2011 Kawasaki Vulcan Vaquero
Engine: Four-stroke, liquid-cooled, SOHC, four valve per cylinder, 52° V-twin
Displacement: 1,700cc / 103.7ci
Curb weight: 835.7 lbs
Motorcycle sales may have slipped over the last few years but the bagger segment has stayed red-hot. And with good reason. Riders like them for their versatility, from able commuter to a long-distance tourer. They’re also coveted for their customization potential. Just look at what custom builders like Paul Yaffe and Jim Nasi are doing with them. Yaffe’s work has spawned the “Bagger Nation” and there are even magazines that cater exclusively to the bagger crowd. Once the segment was dominated by Harley-Davidson’s Road and Street Glide. Victory followed suit with the release of its Cross Country and Star wasn’t far behind with the introduction of its Stratoliner Deluxe. Recognizing the potential of the market, Kawasaki enters the foray with the release of its 2011 Vaquero. Motorcycle USA’s Managing Editor, Bart Madson, provided some excellent insight and specs on the new bagger in his 2011 Kawasaki Vulcan Vaquero First Ride article. Since then, we’ve been able to land a long-term test unit, so we threw it on the dyno, the scale, and tracked mileage as we logged more riding impressions on Kawi’s bold new cruiser.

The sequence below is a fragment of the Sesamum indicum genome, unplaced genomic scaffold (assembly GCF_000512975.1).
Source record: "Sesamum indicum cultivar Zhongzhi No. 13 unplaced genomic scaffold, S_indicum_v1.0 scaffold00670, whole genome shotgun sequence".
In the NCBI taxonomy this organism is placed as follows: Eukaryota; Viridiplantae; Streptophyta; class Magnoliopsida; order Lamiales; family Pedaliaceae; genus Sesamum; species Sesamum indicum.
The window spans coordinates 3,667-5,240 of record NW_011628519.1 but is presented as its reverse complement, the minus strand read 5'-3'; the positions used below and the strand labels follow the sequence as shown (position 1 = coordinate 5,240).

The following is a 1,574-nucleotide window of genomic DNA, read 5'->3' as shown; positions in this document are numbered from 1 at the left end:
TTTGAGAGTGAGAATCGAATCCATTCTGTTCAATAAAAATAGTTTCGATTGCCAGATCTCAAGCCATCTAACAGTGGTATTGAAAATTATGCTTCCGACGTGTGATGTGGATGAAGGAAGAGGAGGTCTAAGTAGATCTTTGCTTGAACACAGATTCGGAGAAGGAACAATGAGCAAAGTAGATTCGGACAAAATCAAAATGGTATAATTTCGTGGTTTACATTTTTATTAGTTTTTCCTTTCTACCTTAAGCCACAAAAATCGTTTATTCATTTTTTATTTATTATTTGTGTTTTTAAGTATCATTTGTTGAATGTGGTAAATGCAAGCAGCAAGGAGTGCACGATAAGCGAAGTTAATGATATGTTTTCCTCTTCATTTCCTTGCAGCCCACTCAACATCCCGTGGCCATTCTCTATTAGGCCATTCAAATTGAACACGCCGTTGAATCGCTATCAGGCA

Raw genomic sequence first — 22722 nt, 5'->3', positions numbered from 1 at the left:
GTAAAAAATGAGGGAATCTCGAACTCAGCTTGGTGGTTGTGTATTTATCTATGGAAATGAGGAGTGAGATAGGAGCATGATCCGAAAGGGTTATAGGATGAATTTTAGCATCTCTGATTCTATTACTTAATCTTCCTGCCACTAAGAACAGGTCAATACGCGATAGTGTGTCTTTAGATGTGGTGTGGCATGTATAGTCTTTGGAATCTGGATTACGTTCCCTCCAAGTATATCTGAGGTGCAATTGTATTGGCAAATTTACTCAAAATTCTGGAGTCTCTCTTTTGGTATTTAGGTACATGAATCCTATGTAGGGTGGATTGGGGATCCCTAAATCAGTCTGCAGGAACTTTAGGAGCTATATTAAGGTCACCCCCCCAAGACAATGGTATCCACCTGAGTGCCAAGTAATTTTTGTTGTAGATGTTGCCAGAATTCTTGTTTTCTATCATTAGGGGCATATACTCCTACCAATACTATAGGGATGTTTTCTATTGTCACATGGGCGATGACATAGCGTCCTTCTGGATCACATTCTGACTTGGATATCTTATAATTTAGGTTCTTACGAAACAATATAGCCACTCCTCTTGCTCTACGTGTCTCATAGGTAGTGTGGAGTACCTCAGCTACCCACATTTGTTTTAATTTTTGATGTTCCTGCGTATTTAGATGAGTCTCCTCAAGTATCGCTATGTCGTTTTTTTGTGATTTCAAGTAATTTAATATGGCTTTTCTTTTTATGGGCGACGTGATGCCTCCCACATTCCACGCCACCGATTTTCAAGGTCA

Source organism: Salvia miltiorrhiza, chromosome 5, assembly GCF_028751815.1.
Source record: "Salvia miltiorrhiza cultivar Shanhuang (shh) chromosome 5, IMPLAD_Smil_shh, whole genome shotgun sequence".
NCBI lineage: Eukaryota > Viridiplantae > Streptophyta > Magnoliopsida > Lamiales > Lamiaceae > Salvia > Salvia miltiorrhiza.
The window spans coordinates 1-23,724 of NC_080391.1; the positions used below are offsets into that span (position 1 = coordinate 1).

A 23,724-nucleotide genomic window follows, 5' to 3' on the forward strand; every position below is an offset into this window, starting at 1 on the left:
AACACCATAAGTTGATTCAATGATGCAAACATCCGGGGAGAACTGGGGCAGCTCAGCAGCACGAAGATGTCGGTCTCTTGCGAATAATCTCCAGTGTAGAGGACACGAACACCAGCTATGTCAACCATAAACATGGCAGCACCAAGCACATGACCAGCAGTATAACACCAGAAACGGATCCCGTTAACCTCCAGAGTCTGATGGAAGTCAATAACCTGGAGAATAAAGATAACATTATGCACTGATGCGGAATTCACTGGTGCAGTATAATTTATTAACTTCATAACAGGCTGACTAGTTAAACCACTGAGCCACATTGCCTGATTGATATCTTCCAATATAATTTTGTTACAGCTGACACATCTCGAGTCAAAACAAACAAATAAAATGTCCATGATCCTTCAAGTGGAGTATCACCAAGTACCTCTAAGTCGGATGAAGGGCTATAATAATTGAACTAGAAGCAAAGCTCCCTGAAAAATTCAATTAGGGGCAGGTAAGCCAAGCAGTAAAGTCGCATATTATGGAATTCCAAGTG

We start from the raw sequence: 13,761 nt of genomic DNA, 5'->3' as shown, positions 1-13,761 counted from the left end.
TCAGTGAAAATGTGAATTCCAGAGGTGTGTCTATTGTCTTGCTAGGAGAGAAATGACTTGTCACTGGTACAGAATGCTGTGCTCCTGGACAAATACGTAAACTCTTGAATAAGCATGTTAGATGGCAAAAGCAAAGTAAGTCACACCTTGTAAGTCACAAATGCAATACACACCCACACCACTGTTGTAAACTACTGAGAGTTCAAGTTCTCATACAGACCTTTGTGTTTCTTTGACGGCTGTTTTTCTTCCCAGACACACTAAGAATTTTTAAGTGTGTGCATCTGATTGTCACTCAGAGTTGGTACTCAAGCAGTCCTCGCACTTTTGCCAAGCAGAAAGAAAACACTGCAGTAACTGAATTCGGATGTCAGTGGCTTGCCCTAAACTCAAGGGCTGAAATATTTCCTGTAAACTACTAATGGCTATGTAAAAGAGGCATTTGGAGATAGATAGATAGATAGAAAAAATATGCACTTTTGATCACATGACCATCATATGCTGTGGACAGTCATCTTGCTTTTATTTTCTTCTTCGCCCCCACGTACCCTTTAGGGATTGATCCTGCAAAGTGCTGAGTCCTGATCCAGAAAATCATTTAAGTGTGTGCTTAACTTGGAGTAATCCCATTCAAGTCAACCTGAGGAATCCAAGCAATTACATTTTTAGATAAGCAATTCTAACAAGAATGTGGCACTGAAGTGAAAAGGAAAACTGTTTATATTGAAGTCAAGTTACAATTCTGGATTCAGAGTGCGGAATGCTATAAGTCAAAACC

We began by putting the liquid-cooled, 1700cc V-Twin to the test over the last month with a 1000-mile round trip run to Carmel, California, where we learned the Kawasaki Vaquero is a competent road tripper. Its ergos provide a very relaxed riding position, arms just below chest height and the forward-mounted floorboards are placed almost perfectly for a six-foot-tall rider. The leather seat is contoured nicely and its padding allows for long stints in the saddle without bun-numbing pain. Even with a shorty front windscreen, the frame-mounted fairing itself sits high enough to divert most of the wind blast around you, but we did experience a bit of head buffeting at highway speeds. The 9.6-gallon saddlebags easily held a computer bag, cameras, and a backpack with enough clothes for a couple of days. The side-opening bags are comparable to those on the 1600 Vulcan Nomad but have a rounder contour to match the lines of the bike. It only takes a couple of minutes to take them off, just pop them open and undo the two screws inside that hold each in place. Our primary grievance with them is that you can’t unlock the bags and leave them unlocked for easy accessibility. We like the security of knowing that our goods are safely stashed away and won’t fly out from a saddlebag that didn’t get closed correctly, but if you’re making a lot of frequent stops, having to remove the key from the ignition every time becomes tedious. And while the front fairing provided a fair amount of protection for riders, when traveling in the shadow of Mt. Shasta on a moonlit night, the cold air made us wish for some standard fairing lowers. Our night ride also divulged that the headlight’s Illumination pattern is limited, but the high beams are like lighthouse beacons.